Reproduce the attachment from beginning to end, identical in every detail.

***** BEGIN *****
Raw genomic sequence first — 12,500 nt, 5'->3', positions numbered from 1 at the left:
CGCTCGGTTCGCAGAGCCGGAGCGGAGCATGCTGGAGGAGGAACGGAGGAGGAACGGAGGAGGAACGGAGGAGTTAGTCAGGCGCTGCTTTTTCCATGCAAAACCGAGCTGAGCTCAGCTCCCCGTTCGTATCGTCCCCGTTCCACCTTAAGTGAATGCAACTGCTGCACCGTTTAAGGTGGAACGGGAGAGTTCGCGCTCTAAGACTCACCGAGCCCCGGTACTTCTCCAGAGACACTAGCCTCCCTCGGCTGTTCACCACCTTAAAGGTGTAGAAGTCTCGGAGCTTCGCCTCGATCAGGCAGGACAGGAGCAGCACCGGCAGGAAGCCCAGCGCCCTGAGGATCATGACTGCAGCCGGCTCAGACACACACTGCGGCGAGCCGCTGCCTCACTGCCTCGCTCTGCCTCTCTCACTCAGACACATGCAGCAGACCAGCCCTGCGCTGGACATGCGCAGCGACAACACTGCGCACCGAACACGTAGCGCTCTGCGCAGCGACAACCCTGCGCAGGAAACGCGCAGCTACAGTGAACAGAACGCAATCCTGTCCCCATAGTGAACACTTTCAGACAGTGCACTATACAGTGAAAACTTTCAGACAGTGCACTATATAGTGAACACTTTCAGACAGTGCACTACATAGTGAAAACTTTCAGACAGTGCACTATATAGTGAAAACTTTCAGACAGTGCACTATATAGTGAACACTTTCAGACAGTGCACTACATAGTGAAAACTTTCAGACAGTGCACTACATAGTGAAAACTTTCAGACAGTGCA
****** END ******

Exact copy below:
Raw genomic sequence first — 12,500 nt, 5'->3', positions numbered from 1 at the left:
CGCTCGGTTCGCAGAGCCGGAGCGGAGCATGCTGGAGGAGGAACGGAGGAGGAACGGAGGAGGAACGGAGGAGTTAGTCAGGCGCTGCTTTTTCCATGCAAAACCGAGCTGAGCTCAGCTCCCCGTTCGTATCGTCCCCGTTCCACCTTAAGTGAATGCAACTGCTGCACCGTTTAAGGTGGAACGGGAGAGTTCGCGCTCTAAGACTCACCGAGCCCCGGTACTTCTCCAGAGACACTAGCCTCCCTCGGCTGTTCACCACCTTAAAGGTGTAGAAGTCTCGGAGCTTCGCCTCGATCAGGCAGGACAGGAGCAGCACCGGCAGGAAGCCCAGCGCCCTGAGGATCATGACTGCAGCCGGCTCAGACACACACTGCGGCGAGCCGCTGCCTCACTGCCTCGCTCTGCCTCTCTCACTCAGACACATGCAGCAGACCAGCCCTGCGCTGGACATGCGCAGCGACAACACTGCGCACCGAACACGTAGCGCTCTGCGCAGCGACAACCCTGCGCAGGAAACGCGCAGCTACAGTGAACAGAACGCAATCCTGTCCCCATAGTGAACACTTTCAGACAGTGCACTATACAGTGAAAACTTTCAGACAGTGCACTATATAGTGAACACTTTCAGACAGTGCACTACATAGTGAAAACTTTCAGACAGTGCACTATATAGTGAAAACTTTCAGACAGTGCACTATATAGTGAACACTTTCAGACAGTGCACTACATAGTGAAAACTTTCAGACAGTGCACTACATAGTGAAAACTTTCAGACAGTGCA